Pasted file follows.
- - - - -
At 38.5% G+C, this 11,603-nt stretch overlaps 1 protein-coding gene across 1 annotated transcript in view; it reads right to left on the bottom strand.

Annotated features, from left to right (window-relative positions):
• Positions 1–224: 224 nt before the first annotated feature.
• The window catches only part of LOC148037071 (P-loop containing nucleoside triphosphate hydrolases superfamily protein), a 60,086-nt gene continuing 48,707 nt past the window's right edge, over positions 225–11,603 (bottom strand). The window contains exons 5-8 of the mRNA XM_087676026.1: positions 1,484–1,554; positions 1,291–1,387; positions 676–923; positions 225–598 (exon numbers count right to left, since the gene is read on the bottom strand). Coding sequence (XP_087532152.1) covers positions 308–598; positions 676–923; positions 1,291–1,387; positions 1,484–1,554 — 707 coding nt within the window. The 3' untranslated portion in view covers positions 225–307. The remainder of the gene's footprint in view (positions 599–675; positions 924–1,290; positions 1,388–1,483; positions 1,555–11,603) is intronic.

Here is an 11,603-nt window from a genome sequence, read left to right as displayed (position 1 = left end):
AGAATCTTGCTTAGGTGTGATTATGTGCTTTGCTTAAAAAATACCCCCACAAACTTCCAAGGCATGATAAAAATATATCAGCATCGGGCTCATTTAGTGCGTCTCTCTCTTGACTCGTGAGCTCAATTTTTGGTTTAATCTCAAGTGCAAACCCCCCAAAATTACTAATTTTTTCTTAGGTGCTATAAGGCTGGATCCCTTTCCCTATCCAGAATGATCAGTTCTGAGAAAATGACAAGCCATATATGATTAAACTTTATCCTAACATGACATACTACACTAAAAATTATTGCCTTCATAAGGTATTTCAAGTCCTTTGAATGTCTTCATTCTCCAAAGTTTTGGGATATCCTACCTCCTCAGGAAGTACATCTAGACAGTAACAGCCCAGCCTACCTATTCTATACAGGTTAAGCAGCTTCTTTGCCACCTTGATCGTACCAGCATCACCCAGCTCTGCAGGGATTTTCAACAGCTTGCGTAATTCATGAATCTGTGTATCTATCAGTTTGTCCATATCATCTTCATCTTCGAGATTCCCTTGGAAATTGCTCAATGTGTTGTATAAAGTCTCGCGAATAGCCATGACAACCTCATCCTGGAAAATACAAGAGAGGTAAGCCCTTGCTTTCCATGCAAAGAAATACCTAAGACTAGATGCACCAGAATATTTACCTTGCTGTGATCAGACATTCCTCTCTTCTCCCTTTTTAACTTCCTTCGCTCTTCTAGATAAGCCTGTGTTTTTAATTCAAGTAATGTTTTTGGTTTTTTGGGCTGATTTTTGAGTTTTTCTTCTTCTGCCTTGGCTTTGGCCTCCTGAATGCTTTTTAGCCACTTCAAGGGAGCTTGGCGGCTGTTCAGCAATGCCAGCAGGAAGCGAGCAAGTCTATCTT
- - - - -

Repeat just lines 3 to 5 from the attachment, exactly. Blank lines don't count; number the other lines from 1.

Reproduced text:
• Positions 1–224: 224 nt before the first annotated feature.
• The window catches only part of LOC148037071 (P-loop containing nucleoside triphosphate hydrolases superfamily protein), a 60,086-nt gene continuing 48,707 nt past the window's right edge, over positions 225–11,603 (bottom strand). The window contains exons 5-8 of the mRNA XM_087676026.1: positions 1,484–1,554; positions 1,291–1,387; positions 676–923; positions 225–598 (exon numbers count right to left, since the gene is read on the bottom strand). Coding sequence (XP_087532152.1) covers positions 308–598; positions 676–923; positions 1,291–1,387; positions 1,484–1,554 — 707 coding nt within the window. The 3' untranslated portion in view covers positions 225–307. The remainder of the gene's footprint in view (positions 599–675; positions 924–1,290; positions 1,388–1,483; positions 1,555–11,603) is intronic.

Here is an 11,603-nt window from a genome sequence, read left to right as displayed (position 1 = left end):